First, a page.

Achernar the elliptical Star

When you start to investigate some of our stellar neighbours you get a variation of characteristics presented to you. I think that Achernar is probably one of the most surprisingly unusual stars we have this close to the sun.

It is 139 light years from us although this figure seems to be quite elastic as other references put it at 144 lys from us. It is a hot class of star B3 Vpe main sequence still fusing hydrogen into helium as our own sun is, but has a luminosity of 2900 to 5400 time the sun.

It has a temperature ranging from 10,000 to 30,000 K but sources give an average of between 14,500 to 19,000K.  So that means it is in the colour range of Blue-white.

Its shape is unusual as it is not spherical as our Sum. It is an oblate ellipse. Actually, if you were to take some notice of the photographs below it is even more irregular in shape that this description made by other commentators which say that it is the least spherical star in the Milky Way galaxy studied to date. Its proportions are roughly 12:7.7 as a ratio of height to girth.

It has a estimated mass per unit volume of some 6 to 8 times the Sun and 7 times the Diameter of the sun assuming this is about its minor axis.

Even though it is rotating at 225km/sec it still takes 2.2 earth days to make one revolution.



This Photo show the star emitting gas from the end we will arbitrarily call the both pole.

Since the star is rotating at such a fast speed it is loosing a great deal of mass particularly from its equator. But because the star is loosing mass it is probably spinning at an ever increasing rate of spin.

Let’s assume that the star was spherical at one time and a large body collated with it glancing the star in such a way as to transfer energy to the star to rotate at a new faster speed. At the time this happened the star may have lost some mass, but at the faster rotation it continued to loose mass because the centrifugal force for many of the heavier gas particles was not enough to be counteracted by the gravitational pull of the star.

This put the star into a cycle of loosing mass and spinning faster. The theory of the conservation of angular motion says that as a particle becomes closer to the centre of mass it will spin faster around the mass. If we consider each atom of helium produced by the fusion process to be in an atmosphere around the star, each will move away from the star by centrifugal forces. as this happens the star becomes thinner at the equator and as a result the energy in the mass of the remaining particles in the atmosphere have to remain at the same energy level as a result start to move more quickly. With a spin period of 2.2 days and a speed of 225Km/sec it is easy to calculate the stars girth. With this it is again possible to work out the forces involved in the escaping gas from the star.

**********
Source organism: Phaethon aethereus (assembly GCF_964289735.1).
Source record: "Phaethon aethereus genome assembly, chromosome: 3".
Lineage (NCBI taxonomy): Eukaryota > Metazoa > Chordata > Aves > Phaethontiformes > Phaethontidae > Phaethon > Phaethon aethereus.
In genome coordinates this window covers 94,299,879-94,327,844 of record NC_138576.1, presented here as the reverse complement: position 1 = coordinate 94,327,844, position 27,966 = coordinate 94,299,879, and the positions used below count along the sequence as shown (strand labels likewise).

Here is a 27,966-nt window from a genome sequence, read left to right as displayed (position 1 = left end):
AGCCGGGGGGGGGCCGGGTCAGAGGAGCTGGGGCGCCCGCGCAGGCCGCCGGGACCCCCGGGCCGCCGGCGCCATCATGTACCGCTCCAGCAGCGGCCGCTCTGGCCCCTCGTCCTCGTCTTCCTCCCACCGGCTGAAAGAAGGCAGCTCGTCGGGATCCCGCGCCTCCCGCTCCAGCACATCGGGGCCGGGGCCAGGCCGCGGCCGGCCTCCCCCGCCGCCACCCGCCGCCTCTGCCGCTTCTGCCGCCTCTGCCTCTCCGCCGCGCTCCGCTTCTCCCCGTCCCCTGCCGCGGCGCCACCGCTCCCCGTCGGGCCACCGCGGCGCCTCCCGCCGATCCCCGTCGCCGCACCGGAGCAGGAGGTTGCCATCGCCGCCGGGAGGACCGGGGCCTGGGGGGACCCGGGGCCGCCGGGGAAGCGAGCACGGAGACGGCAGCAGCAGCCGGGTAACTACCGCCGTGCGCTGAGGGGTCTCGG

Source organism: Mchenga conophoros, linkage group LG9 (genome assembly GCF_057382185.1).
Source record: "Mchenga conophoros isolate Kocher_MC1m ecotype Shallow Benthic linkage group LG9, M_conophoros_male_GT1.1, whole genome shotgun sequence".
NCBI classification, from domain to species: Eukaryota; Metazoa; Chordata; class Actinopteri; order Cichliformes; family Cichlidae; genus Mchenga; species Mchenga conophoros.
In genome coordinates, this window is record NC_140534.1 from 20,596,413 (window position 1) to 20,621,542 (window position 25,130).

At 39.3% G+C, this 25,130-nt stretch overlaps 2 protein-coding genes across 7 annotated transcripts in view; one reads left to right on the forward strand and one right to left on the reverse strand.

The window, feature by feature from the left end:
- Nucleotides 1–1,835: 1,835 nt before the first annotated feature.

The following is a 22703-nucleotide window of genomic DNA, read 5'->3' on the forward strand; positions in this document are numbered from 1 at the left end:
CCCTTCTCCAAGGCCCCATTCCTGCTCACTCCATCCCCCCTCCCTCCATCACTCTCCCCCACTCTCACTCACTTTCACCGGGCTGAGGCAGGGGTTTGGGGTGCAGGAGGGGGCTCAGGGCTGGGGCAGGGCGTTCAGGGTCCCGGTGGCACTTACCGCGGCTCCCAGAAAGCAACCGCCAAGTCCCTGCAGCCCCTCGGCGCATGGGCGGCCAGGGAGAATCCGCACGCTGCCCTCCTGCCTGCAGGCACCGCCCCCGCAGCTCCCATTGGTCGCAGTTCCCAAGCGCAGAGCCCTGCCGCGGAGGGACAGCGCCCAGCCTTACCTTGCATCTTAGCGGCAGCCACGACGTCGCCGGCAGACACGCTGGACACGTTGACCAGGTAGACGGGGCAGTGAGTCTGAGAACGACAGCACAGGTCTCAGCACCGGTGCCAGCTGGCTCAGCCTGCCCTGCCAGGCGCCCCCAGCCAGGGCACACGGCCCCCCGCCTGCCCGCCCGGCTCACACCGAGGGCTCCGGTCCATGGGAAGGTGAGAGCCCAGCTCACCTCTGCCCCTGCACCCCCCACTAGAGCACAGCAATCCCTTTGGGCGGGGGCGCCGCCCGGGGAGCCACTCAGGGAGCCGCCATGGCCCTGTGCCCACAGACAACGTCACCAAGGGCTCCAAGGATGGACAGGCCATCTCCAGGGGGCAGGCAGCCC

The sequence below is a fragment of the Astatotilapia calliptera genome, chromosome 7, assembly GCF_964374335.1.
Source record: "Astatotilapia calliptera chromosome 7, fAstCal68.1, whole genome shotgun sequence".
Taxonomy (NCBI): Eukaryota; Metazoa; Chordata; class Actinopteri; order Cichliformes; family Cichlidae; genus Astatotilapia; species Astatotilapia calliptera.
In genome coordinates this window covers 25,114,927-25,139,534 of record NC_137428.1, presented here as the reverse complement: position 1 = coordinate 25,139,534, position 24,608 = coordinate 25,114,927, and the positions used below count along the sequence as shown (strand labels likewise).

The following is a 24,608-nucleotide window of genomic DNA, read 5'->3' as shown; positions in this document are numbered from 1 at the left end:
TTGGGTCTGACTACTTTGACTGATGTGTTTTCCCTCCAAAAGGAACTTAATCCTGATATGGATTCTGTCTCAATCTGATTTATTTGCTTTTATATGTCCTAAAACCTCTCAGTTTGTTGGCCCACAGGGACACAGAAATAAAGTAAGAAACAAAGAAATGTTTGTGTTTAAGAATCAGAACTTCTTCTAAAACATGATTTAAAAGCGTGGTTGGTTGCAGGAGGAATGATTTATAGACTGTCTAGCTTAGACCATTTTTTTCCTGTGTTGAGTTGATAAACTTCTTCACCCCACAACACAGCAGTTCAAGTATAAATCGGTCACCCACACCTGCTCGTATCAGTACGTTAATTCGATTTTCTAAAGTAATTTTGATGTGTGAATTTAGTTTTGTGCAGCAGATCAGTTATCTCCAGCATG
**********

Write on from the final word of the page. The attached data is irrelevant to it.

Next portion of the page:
If this process were to continue the star will become quite an unusual type of star.

Colour saturation showing dark areas

Colour saturation showing dark areas

This Photo of Achernar shows the north pole at the bottom of the frame and was taken 10 days later than the first at the same time of night. This means that this photo is looking at the reverse side of the star from the one above and the one below.

You now can see some of the very hot gas around the star that has escaped the star’s atmosphere.

In addition you are able to see darker areas on the stars surface. these are not cooler areas but areas that are not producing visible light or light the camera can see. they may be  highly magnetic areas similar to our own sun.

Also it is easy to see this star as even more irregular that a simple oblate ellipse.

Hot and cold part of the star

Hot and cold part of the star

Finally, this photo was manipulated by reducing the brightness and increasing the contrast. If more contrast were used you would see a much darker area in the equatorial areas of the star. This agrees with stella commentators who suggest that these areas are cooler that the poles. This photo again shows the north pole at the top of the photo.

Article by David Holland


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